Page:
Adolf Hitler – speech in the Berlin Zeughaus



March 10, 1940


It is at a solemn hour that the German Volk celebrates its Heroes’ Memorial Day today. With more justification than ever before in the past twenty years can one step before the spiritual eye of those who once, as courageous sons of our Volk, sacrificed themselves for the future of the nation, the greatness and inviolability of the Reich. What once resounded as empty phrases of an unworthy posterity has today become an expression of proud gratitude by a worthy present. After an unequaled victorious campaign in the East, the soldiers of our Field Army’s divisions, the crews of our ships, the fighters of our Luftwaffe, are henceforth prepared to take up the defense of the Reich in the West against the enemies of old with the same sense of duty, the same obedience, as true to their orders as soldiers of the Great War. Behind them stands the homeland, cleansed of elements of disintegration and fragmentation. For the first time in our history the entire German Volk steps before the countenance of the Lord Almighty to implore Him to bestow His blessings on our struggle for existence.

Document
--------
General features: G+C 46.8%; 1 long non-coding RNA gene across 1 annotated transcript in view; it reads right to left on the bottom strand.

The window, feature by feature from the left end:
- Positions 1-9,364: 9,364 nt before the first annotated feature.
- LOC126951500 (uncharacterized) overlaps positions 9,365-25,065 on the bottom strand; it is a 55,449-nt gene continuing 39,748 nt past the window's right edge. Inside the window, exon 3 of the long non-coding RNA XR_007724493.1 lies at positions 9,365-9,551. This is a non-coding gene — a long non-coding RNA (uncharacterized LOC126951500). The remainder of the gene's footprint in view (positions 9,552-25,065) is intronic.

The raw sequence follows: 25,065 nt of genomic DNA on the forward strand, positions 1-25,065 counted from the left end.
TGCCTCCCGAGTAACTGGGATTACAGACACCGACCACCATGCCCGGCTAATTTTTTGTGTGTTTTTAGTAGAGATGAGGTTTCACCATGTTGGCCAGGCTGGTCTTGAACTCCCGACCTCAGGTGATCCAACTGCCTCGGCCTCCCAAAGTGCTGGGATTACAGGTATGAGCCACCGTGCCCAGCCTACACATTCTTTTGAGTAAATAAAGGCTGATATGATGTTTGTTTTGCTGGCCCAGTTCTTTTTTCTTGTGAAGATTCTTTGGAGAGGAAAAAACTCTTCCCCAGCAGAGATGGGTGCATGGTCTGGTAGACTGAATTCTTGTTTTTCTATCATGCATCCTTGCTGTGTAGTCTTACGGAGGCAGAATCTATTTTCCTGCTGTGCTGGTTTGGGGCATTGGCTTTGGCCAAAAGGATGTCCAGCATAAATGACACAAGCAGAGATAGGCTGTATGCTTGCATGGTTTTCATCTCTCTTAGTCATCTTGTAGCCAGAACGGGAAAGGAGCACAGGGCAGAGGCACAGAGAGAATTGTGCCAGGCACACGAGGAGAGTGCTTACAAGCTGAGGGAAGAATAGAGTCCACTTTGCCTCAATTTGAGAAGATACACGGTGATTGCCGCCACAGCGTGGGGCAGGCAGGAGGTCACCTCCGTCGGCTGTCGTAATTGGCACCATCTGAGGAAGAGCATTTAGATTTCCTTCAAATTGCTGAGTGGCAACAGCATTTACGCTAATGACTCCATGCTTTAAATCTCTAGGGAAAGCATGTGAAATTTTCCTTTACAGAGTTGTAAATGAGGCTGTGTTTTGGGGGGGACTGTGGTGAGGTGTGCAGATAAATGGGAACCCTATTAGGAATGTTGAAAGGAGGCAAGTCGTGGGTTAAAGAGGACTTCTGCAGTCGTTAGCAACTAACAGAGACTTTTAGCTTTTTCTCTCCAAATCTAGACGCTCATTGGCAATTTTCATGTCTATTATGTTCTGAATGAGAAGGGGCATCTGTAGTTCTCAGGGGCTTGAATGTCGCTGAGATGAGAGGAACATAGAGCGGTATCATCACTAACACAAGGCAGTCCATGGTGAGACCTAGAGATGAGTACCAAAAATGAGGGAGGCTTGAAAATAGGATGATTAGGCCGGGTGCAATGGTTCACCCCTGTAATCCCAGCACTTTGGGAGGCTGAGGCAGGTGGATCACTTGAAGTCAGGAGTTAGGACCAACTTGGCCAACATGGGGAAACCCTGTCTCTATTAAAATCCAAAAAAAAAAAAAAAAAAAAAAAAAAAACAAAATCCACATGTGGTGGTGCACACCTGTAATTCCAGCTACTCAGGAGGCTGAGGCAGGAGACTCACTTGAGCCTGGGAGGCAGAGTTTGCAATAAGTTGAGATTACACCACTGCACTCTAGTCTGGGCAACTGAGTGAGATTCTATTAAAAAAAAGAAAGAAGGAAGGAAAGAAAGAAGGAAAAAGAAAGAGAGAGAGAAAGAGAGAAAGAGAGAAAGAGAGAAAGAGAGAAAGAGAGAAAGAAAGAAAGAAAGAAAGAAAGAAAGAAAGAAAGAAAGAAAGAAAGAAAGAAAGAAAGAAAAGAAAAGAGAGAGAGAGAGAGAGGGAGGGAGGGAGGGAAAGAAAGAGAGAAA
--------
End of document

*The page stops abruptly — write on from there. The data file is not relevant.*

The struggle of our soldiers is a hard one. Insofar as we comprehend nature and have gained insight into its ways, we know that just as life, to sustain itself, demands sacrifice time and time again to bear new life and deals out pain to heal wounds, the soldier is the foremost representative of life itself. At all times, he represents the cream of a people. He places his life at risk, and gives his life if need be, to render possible and to secure the life of his contemporaries and hence of posterity. In the hour in which Providence shall come to weigh the intrinsic worth of a people, he steps up before the Lord Almighty to face trial by ordeal.